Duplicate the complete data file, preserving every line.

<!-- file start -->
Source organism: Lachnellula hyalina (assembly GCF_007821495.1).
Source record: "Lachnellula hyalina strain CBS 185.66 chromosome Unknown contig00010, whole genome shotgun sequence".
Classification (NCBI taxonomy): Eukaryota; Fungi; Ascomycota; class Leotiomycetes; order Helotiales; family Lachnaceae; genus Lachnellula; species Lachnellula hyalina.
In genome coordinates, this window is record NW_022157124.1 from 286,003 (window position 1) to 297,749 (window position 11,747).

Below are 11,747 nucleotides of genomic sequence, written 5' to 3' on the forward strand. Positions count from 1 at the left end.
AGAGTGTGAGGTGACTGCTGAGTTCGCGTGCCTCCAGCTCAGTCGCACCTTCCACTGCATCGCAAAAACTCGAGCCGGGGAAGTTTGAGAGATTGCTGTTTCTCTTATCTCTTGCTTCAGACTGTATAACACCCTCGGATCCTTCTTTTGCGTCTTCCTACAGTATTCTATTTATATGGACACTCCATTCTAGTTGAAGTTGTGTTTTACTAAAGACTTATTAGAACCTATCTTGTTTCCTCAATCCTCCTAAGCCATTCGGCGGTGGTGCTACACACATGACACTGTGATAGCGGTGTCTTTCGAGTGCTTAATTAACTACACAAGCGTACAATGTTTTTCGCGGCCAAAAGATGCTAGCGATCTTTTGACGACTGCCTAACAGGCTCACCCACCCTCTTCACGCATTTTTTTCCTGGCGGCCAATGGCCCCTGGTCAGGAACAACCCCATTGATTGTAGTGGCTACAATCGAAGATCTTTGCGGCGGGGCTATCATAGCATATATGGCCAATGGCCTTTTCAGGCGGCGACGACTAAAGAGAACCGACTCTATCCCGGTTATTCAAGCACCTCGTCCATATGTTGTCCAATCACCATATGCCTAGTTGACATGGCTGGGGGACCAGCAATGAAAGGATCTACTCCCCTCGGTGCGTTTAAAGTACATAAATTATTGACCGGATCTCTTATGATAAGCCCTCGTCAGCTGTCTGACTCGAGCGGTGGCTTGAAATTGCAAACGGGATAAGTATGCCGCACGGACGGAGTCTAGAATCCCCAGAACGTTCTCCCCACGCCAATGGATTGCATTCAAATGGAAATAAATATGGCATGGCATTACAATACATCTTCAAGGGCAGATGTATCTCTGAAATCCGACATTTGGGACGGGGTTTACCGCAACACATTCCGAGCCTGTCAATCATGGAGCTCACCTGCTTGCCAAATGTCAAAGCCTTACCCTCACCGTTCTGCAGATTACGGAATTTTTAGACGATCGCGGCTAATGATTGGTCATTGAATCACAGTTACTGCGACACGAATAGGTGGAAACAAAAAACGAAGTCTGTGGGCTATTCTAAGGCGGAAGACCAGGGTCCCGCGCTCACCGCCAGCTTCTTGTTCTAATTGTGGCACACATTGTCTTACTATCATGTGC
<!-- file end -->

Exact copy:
Source organism: Lachnellula hyalina (assembly GCF_007821495.1).
Source record: "Lachnellula hyalina strain CBS 185.66 chromosome Unknown contig00010, whole genome shotgun sequence".
Classification (NCBI taxonomy): Eukaryota; Fungi; Ascomycota; class Leotiomycetes; order Helotiales; family Lachnaceae; genus Lachnellula; species Lachnellula hyalina.
In genome coordinates, this window is record NW_022157124.1 from 286,003 (window position 1) to 297,749 (window position 11,747).

Below are 11,747 nucleotides of genomic sequence, written 5' to 3' on the forward strand. Positions count from 1 at the left end.
AGAGTGTGAGGTGACTGCTGAGTTCGCGTGCCTCCAGCTCAGTCGCACCTTCCACTGCATCGCAAAAACTCGAGCCGGGGAAGTTTGAGAGATTGCTGTTTCTCTTATCTCTTGCTTCAGACTGTATAACACCCTCGGATCCTTCTTTTGCGTCTTCCTACAGTATTCTATTTATATGGACACTCCATTCTAGTTGAAGTTGTGTTTTACTAAAGACTTATTAGAACCTATCTTGTTTCCTCAATCCTCCTAAGCCATTCGGCGGTGGTGCTACACACATGACACTGTGATAGCGGTGTCTTTCGAGTGCTTAATTAACTACACAAGCGTACAATGTTTTTCGCGGCCAAAAGATGCTAGCGATCTTTTGACGACTGCCTAACAGGCTCACCCACCCTCTTCACGCATTTTTTTCCTGGCGGCCAATGGCCCCTGGTCAGGAACAACCCCATTGATTGTAGTGGCTACAATCGAAGATCTTTGCGGCGGGGCTATCATAGCATATATGGCCAATGGCCTTTTCAGGCGGCGACGACTAAAGAGAACCGACTCTATCCCGGTTATTCAAGCACCTCGTCCATATGTTGTCCAATCACCATATGCCTAGTTGACATGGCTGGGGGACCAGCAATGAAAGGATCTACTCCCCTCGGTGCGTTTAAAGTACATAAATTATTGACCGGATCTCTTATGATAAGCCCTCGTCAGCTGTCTGACTCGAGCGGTGGCTTGAAATTGCAAACGGGATAAGTATGCCGCACGGACGGAGTCTAGAATCCCCAGAACGTTCTCCCCACGCCAATGGATTGCATTCAAATGGAAATAAATATGGCATGGCATTACAATACATCTTCAAGGGCAGATGTATCTCTGAAATCCGACATTTGGGACGGGGTTTACCGCAACACATTCCGAGCCTGTCAATCATGGAGCTCACCTGCTTGCCAAATGTCAAAGCCTTACCCTCACCGTTCTGCAGATTACGGAATTTTTAGACGATCGCGGCTAATGATTGGTCATTGAATCACAGTTACTGCGACACGAATAGGTGGAAACAAAAAACGAAGTCTGTGGGCTATTCTAAGGCGGAAGACCAGGGTCCCGCGCTCACCGCCAGCTTCTTGTTCTAATTGTGGCACACATTGTCTTACTATCATGTGC